Pacific Daily News (Guam) | Nov. 16, 2014
TPP deal not about trade, should be stopped
Written by Larry Cohen
We need to stop "fast track" and reject the Trans-Pacific Partnership, or TPP. This deal is not about trade; it is about foreign policy and about protecting the profits of multinational corporations. Citizen rights are an afterthought, just as they have been in every trade deal since the North American Free Trade Agreement 20 years ago.
First, in trying to move the Vietnamese government a step closer to U.S. policy than to the Chinese, U.S. workers and consumers are exposed to a government that tramples the rights of its 90 million people, with a 28-cent hourly minimum wage and little protection for the rights of workers, the environment or public health.
U.S. companies and multinational corporations can’t wait to move our remaining manufacturing jobs to a nation where the government will protect multinational investment. Then, U.S. and other workers will be told to compete with wages half the rate of Mexico, Central America and China.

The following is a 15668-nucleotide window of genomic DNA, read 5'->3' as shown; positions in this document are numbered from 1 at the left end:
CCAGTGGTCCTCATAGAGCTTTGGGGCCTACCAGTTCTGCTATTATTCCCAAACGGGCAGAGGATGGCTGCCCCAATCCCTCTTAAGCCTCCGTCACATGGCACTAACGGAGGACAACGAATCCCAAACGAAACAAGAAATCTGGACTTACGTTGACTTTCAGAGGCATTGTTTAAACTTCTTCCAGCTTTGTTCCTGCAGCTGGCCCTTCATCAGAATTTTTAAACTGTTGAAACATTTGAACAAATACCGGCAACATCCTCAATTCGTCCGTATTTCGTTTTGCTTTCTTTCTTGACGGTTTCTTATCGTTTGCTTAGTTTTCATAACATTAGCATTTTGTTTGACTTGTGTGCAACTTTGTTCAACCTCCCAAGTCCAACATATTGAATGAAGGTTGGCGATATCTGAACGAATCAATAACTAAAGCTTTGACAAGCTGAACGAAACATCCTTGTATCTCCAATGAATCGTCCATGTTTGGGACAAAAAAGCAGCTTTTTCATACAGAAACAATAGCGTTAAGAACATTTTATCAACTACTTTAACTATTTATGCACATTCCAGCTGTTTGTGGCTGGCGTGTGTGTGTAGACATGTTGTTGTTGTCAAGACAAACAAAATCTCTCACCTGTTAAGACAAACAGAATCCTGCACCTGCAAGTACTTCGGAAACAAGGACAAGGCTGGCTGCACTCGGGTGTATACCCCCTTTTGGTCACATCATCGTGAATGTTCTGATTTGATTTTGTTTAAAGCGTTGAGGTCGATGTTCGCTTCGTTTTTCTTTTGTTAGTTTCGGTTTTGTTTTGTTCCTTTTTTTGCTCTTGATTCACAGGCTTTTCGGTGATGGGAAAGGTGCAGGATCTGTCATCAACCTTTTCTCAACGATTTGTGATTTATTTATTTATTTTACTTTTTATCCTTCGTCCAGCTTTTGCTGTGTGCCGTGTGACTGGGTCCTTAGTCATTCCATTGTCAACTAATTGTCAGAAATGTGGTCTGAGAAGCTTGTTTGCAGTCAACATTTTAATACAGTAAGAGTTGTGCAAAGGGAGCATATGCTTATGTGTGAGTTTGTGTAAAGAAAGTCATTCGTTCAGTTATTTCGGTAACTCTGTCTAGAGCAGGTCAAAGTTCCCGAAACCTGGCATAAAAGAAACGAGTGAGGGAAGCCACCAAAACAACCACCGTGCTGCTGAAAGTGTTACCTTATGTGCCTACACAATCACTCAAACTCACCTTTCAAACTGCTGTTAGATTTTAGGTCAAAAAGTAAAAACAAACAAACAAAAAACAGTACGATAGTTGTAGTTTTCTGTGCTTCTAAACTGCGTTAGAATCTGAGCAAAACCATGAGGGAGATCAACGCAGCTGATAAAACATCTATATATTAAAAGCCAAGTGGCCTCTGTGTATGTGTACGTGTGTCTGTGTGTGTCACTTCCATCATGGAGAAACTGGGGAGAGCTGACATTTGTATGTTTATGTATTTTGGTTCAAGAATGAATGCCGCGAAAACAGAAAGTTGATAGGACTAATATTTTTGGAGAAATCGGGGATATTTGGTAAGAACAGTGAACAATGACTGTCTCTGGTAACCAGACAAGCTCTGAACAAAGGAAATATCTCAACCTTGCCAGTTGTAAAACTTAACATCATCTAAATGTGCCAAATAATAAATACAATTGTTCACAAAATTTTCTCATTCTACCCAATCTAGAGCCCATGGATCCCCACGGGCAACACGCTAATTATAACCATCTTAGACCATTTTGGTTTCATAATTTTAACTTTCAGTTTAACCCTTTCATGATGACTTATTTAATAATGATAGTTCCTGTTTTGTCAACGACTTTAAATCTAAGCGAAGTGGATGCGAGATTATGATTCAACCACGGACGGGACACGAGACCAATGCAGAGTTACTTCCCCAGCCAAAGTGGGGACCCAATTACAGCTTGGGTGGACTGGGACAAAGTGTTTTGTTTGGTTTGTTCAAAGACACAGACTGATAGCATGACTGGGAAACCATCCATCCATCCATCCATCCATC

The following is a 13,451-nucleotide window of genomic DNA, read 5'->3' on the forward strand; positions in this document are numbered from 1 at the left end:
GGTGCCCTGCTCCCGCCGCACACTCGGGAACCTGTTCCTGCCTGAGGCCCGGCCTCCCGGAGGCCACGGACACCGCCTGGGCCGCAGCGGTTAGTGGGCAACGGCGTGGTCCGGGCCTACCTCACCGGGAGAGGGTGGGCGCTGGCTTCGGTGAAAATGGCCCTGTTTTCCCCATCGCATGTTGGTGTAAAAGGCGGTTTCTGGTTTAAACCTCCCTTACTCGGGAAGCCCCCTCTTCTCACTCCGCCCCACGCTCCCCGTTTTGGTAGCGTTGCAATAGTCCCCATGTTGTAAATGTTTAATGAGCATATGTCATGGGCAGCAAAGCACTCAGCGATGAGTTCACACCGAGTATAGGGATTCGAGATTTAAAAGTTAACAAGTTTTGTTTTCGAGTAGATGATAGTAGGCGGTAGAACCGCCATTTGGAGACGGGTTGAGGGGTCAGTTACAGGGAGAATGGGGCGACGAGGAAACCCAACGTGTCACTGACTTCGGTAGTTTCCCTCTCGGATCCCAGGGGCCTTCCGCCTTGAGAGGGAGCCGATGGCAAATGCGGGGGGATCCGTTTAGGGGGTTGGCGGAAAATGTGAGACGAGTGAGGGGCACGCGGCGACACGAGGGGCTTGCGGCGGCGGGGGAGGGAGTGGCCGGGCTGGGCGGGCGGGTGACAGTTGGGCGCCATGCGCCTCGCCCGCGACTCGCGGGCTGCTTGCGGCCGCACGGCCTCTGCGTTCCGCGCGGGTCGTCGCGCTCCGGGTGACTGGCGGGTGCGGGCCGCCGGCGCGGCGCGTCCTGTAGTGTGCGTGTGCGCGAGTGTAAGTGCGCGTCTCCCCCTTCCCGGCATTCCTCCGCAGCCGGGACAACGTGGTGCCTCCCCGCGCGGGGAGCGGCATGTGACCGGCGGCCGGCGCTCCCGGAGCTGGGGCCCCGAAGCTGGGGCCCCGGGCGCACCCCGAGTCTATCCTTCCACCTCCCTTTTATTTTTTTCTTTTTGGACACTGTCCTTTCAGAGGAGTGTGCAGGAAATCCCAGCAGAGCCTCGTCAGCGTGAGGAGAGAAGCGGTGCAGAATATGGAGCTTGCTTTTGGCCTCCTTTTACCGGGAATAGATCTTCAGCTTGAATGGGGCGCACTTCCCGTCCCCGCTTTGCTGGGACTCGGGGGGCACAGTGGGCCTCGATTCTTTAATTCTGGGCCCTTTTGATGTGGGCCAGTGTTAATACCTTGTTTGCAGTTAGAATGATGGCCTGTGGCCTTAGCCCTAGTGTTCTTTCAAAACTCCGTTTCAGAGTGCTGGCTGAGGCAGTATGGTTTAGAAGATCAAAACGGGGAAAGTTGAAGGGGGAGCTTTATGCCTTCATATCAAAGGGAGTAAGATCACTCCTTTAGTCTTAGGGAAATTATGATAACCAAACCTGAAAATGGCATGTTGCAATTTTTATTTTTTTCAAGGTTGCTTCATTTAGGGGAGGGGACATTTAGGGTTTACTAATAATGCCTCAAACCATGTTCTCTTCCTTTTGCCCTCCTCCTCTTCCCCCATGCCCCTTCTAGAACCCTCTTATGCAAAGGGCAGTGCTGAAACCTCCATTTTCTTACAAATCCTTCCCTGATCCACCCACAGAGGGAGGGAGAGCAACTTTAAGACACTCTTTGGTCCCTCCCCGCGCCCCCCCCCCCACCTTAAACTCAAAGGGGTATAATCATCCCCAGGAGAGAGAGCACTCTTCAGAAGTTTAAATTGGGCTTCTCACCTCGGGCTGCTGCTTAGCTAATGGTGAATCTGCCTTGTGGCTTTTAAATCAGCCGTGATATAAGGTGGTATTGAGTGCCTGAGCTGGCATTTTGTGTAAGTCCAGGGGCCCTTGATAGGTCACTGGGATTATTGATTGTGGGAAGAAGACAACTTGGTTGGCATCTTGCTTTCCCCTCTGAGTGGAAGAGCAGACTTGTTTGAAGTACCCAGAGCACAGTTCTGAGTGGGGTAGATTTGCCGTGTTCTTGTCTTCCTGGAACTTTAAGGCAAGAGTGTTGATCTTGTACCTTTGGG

If any of the 12 and growing number of TPP nations improves worker rights or environmental protection, or legislates anything that threatens the profits of investors, a multinational corporation can sue that nation in a secret arbitration tribunal for any loss of future profits due to legislative action.
This is not science fiction. There are 500 such cases pending from 20 years of similar deals since NAFTA: Philip Morris suing Uruguay and Australia for warnings on cigarette packaging; transportation giant Veolia suing Egypt for raising its minimum wage; and Swedish energy giant Vattenfall suing Germany for limiting nuclear energy in the wake of Fukushima.
If fast track were enacted for the Trans-Pacific Partnership, the TPP deal itself would get only an up-or-down House and Senate vote, without amendment. And Congress would consider fast track before knowing the content of he Trans-Pacific Partnership. Our nation and voters, no matter our party identification, want open and transparent government.
We support fair trade for the 21st century, but it must balance our imports and exports, lead to job growth and protect our rights, not just those of the 1 percent.
Larry Cohen is president of the Communications Workers of America, which represents 700,000 workers in communications, airlines, public service and manufacturing.